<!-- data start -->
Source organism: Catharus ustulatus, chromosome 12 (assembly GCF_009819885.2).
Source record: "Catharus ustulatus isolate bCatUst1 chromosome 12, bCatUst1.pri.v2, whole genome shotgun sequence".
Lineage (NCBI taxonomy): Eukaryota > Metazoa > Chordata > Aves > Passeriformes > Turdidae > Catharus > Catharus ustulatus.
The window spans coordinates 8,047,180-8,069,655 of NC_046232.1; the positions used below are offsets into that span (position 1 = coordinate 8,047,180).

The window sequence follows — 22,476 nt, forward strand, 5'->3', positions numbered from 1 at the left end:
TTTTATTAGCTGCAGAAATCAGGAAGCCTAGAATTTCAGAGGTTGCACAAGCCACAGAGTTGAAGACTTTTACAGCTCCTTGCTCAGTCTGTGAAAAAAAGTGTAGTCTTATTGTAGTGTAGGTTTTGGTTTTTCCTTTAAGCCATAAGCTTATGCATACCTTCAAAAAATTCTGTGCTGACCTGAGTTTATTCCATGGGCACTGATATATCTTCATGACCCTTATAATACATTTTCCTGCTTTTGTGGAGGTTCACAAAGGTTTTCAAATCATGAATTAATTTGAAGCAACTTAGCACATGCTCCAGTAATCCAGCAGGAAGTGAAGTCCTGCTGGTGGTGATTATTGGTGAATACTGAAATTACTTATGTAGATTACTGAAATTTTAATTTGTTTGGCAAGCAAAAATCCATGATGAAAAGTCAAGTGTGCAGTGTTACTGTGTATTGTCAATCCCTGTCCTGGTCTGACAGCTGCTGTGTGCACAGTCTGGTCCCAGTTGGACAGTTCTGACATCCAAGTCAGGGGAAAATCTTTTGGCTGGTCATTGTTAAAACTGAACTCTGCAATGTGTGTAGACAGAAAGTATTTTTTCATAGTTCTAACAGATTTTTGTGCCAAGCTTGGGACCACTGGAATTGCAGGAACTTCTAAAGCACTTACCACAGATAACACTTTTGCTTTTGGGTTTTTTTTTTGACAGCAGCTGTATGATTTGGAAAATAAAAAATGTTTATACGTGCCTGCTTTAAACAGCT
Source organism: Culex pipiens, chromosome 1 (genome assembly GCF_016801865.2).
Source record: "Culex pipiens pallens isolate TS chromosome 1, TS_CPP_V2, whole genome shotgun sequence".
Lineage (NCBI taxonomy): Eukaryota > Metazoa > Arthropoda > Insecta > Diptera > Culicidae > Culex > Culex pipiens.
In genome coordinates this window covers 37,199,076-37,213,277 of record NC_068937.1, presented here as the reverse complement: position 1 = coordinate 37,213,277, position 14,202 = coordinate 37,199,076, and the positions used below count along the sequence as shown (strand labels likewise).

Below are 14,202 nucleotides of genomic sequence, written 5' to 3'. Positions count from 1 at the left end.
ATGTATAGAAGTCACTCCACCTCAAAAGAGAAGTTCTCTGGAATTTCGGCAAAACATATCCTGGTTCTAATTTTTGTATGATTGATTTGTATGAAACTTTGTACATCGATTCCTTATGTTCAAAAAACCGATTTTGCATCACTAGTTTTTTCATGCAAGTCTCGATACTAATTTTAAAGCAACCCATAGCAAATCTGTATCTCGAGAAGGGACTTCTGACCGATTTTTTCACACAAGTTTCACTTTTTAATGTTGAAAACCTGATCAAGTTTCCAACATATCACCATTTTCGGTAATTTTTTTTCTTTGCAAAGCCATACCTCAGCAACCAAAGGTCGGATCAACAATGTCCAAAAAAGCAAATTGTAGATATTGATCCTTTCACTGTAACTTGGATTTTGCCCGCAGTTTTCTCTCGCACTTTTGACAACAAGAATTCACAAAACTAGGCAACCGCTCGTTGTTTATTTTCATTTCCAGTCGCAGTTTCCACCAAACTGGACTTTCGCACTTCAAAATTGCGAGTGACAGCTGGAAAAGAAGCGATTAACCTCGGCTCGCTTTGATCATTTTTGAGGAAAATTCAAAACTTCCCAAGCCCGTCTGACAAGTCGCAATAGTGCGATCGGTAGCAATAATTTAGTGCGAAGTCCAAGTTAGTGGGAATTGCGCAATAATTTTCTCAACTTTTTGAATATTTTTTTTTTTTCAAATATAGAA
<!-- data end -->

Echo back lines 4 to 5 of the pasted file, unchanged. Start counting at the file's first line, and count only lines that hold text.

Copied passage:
The window spans coordinates 8,047,180-8,069,655 of NC_046232.1; the positions used below are offsets into that span (position 1 = coordinate 8,047,180).

The window sequence follows — 22,476 nt, forward strand, 5'->3', positions numbered from 1 at the left end: